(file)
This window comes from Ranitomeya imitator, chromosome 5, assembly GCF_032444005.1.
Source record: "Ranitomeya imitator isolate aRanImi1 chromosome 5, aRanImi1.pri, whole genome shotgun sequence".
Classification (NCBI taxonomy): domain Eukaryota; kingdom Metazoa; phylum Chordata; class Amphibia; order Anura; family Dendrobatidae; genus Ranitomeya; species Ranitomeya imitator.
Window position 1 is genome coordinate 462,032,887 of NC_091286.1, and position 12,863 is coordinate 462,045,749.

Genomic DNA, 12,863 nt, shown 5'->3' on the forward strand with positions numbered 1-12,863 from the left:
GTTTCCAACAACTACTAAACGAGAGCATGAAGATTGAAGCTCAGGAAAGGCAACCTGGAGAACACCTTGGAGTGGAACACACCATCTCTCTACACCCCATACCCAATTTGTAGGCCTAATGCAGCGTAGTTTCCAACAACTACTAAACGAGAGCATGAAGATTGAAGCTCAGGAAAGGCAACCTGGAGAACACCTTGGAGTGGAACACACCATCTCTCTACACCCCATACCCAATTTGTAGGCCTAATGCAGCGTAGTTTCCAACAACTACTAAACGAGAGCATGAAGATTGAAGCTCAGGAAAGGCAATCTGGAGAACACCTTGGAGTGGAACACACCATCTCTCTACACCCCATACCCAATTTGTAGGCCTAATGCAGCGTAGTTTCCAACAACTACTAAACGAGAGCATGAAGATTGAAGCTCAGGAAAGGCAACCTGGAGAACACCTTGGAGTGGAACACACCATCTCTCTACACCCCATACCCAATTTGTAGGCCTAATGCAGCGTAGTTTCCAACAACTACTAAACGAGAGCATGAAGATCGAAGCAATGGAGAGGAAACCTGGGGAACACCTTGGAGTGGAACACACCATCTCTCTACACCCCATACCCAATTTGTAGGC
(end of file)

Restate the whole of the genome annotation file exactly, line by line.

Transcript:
This window comes from Ranitomeya imitator, chromosome 5, assembly GCF_032444005.1.
Source record: "Ranitomeya imitator isolate aRanImi1 chromosome 5, aRanImi1.pri, whole genome shotgun sequence".
Classification (NCBI taxonomy): domain Eukaryota; kingdom Metazoa; phylum Chordata; class Amphibia; order Anura; family Dendrobatidae; genus Ranitomeya; species Ranitomeya imitator.
Window position 1 is genome coordinate 462,032,887 of NC_091286.1, and position 12,863 is coordinate 462,045,749.

Genomic DNA, 12,863 nt, shown 5'->3' on the forward strand with positions numbered 1-12,863 from the left:
GTTTCCAACAACTACTAAACGAGAGCATGAAGATTGAAGCTCAGGAAAGGCAACCTGGAGAACACCTTGGAGTGGAACACACCATCTCTCTACACCCCATACCCAATTTGTAGGCCTAATGCAGCGTAGTTTCCAACAACTACTAAACGAGAGCATGAAGATTGAAGCTCAGGAAAGGCAACCTGGAGAACACCTTGGAGTGGAACACACCATCTCTCTACACCCCATACCCAATTTGTAGGCCTAATGCAGCGTAGTTTCCAACAACTACTAAACGAGAGCATGAAGATTGAAGCTCAGGAAAGGCAATCTGGAGAACACCTTGGAGTGGAACACACCATCTCTCTACACCCCATACCCAATTTGTAGGCCTAATGCAGCGTAGTTTCCAACAACTACTAAACGAGAGCATGAAGATTGAAGCTCAGGAAAGGCAACCTGGAGAACACCTTGGAGTGGAACACACCATCTCTCTACACCCCATACCCAATTTGTAGGCCTAATGCAGCGTAGTTTCCAACAACTACTAAACGAGAGCATGAAGATCGAAGCAATGGAGAGGAAACCTGGGGAACACCTTGGAGTGGAACACACCATCTCTCTACACCCCATACCCAATTTGTAGGC